Things to avoid in an interview - what not to do in a job interview
Most people preparing for an interview will want to know the best ways of influencing the interviewer in their favour - what to wear, what to say and how to compose themselves. However, perhaps even more important than this is being aware of all those things you shouldn't do!
Employers will have a long list of interview "no no's" and will be looking out for these when they meet you. To ensure that you are absolutely certain of all those things you should avoid saying or doing during your interview and to maximise your chance of success, follow these handy tips.
Never turn up unprepared
If you have not done your research or not read the job description properly, your interviewer will be able to tell. Don't be tempted to 'blag' an interview, despite how much you think you already know about the company or the job role.
Never wear inappropriate or 'messy' clothing
First impressions count! Regardless of what you may wear outside of work, or how casually you usually like to dress, remember you are going to an interview and need to impress. Clean, ironed and professional looking clothing is the best way to go.
Don't sit in silence after an interviewer asks you a question
Your interviewer will expect you to elaborate on the answers you give them, so avoid the one word answers.
In direct contrast to the point above, a candidate who talks too much and is over-enthusiastic may irritate an interviewer. This may give the impression that you are difficult to control and find it hard to listen or keep on track.
Avoid bad-mouthing past colleagues
During an interview do not be tempted to complain about a previous colleague or manager. If you left your old job due to a conflict with a former boss, even if this was not down to you - an interview is not the time to bring this up! This could imply that you have difficulty getting on with people, which is not the impression you want to give to a prospective employer.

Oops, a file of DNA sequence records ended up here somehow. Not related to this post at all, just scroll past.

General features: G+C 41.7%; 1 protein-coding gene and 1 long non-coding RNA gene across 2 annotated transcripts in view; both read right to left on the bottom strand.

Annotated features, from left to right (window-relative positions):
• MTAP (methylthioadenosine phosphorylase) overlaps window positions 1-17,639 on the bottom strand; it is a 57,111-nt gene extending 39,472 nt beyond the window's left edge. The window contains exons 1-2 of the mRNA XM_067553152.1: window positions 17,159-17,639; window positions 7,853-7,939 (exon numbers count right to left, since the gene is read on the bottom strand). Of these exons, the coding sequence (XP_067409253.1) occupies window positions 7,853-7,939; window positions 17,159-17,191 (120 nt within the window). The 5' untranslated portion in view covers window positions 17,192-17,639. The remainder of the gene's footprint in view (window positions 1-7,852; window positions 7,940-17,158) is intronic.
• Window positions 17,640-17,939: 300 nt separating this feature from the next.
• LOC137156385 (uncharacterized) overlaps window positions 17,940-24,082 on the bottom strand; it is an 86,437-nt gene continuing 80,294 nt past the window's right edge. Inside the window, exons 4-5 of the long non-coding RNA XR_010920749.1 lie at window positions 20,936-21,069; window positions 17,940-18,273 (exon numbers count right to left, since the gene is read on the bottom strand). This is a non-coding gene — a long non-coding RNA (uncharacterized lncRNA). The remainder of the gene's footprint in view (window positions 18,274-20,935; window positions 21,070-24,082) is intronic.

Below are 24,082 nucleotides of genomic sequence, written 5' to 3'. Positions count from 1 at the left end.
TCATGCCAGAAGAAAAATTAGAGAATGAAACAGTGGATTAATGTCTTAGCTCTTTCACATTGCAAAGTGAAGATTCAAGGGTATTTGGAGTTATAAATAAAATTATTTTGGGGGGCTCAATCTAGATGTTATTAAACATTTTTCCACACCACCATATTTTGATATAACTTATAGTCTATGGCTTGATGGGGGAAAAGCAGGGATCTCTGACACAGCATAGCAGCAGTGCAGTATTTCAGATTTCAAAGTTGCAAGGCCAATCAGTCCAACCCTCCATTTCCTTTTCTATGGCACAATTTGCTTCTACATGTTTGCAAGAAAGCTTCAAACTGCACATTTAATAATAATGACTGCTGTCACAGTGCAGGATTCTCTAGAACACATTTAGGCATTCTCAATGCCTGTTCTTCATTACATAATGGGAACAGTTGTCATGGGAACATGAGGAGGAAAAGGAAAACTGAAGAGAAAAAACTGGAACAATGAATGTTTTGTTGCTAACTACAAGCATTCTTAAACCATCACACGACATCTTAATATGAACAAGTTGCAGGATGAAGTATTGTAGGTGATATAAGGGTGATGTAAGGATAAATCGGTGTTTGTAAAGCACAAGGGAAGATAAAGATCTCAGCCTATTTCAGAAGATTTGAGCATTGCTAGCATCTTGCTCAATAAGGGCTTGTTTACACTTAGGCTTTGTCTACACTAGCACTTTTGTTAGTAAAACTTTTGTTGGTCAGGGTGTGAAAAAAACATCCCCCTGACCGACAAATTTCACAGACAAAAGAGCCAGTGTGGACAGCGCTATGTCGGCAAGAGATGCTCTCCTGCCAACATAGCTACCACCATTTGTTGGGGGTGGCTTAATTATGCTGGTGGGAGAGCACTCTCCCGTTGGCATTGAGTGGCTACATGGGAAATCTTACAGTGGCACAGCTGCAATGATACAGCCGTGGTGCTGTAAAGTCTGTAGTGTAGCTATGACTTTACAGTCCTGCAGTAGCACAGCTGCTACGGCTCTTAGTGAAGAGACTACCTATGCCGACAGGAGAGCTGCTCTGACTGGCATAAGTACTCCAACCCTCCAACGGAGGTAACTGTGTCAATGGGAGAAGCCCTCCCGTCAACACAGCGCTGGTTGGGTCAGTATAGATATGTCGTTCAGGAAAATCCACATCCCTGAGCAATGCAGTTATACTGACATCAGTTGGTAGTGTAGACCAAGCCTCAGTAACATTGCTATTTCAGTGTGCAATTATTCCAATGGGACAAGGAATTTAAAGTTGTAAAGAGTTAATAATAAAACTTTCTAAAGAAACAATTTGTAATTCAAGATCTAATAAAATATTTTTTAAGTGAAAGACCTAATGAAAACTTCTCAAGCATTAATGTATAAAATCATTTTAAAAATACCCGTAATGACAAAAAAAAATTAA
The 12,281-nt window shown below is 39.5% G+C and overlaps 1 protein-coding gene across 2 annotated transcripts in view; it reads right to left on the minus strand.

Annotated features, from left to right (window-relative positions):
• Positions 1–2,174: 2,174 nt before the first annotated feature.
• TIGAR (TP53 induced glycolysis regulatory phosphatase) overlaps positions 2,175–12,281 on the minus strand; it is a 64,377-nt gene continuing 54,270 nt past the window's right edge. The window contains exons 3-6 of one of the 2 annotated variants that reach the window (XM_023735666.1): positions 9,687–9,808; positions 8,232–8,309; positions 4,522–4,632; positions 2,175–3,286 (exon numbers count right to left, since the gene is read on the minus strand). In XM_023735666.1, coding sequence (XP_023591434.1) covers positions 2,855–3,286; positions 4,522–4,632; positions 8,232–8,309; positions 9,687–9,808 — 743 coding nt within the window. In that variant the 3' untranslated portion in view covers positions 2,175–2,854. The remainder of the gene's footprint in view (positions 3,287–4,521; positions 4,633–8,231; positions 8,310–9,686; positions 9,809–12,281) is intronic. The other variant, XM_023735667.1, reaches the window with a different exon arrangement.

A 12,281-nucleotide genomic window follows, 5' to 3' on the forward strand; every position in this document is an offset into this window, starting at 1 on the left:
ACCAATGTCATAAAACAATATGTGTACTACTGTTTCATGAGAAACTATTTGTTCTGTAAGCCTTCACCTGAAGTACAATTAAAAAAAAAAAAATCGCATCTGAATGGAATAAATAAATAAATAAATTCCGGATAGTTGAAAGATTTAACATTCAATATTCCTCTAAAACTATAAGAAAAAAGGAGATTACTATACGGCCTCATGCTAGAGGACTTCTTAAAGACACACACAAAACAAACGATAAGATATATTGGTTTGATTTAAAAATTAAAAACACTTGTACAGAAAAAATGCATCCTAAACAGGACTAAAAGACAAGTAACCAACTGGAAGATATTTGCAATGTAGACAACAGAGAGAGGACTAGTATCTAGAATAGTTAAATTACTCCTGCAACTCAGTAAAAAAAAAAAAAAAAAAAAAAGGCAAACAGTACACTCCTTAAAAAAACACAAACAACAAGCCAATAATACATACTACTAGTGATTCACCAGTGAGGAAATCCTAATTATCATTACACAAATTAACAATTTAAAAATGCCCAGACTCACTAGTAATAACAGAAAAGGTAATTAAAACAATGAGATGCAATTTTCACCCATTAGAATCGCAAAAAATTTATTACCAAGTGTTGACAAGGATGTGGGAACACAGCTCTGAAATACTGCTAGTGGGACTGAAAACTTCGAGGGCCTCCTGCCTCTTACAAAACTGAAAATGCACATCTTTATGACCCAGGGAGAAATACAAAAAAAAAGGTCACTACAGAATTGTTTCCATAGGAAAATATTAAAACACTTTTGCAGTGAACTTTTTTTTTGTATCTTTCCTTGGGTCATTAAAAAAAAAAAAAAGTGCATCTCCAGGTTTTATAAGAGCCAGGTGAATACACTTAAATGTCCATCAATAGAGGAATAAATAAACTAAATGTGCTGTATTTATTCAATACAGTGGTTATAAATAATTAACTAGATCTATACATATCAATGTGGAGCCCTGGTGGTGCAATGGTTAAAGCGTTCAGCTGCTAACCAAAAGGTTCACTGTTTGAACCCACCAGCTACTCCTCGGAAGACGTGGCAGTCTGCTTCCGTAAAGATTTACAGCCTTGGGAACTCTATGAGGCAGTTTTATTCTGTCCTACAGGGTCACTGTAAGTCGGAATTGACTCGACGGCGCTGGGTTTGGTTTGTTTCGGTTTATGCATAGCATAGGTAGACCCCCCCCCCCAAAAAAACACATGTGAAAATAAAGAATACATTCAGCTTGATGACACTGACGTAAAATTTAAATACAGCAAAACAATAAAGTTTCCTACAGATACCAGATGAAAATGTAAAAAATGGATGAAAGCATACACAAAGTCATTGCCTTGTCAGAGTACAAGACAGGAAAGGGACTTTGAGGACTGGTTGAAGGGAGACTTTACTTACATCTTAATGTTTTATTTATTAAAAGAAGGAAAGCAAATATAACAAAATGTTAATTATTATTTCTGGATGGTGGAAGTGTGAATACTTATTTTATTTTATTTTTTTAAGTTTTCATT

Not only will your body language give you away, but also lying during an interview can be held against you later on, even if you get offered the job. Lying on your CV or application form can also be used as grounds for dismissal, particularly if the lie is about your qualifications or criminal record.
Don't forget to turn off your mobile phone
A phone ringing or bleeping during a job interview is highly unprofessional and will most certainly be frowned upon by your interviewer.
Don't use foul language
Swearing during an interview is a big "no no" - it will show you up as rude and disrespectful.
Avoid telling jokes
You may think that you have a great sense of humour and would like to share that with your interviewer, but be aware that what you may find funny, other people may not!
Don't give away too much about your personal life
It's important to remember that a prospective employer is looking for things that show them you are the right person for the job. They don't want to know about your drinking habits or relationship issues, so keep away from these topics and focus on the skills that will secure you the job.
Avoid fidgeting or biting nails
Playing with your hair, fiddling with pens or tapping your fingers are all signs of nervousness and will also end up making your interviewers feel uncomfortable too. Instead, sit straight, keep your hands below your elbows and rest them somewhere comfortable so that all that your interviewer is paying attention to is what you are saying.
Avoid eating anything smelly right before your interview
Strong odours take a while to disappear, so before your interview try not to eat anything that has a tendency to linger, such as garlic or onion. Both you and your interviewer will be able to notice it, which could be an embarrassing distraction!
Don't argue wiith your interviewer(s)
Causing a confrontation during your interview is not a good idea! Even if you don't agree with something that has been said - hold your tongue. Nobody is going to want to hire somebody who is aggressive or argumentative, as this doesn't bode well for any future interactions with their team.
Avoid bringing up 'money' and 'benefits'
Employers want to know that you are applying for a job because you have many things to offer them. They do not want to hear that your sole motivations revolve around salary and holiday time.
Don't be late!
If you can't be on time for an interview, it is highly unlikely that an interviewer will believe you can be on time for the job itself! No matter how well your interview goes after you arrive, you will always be the candidate who 'got there late'. So if the train breaks down before you get there or you get stuck in traffic - remember to call ahead in plenty of time.
The above list is by no means exhaustive and the likelihood of coming unstuck due to all of these 'things to avoid' during an interview, can be minimised through proper preparation and a little common sense!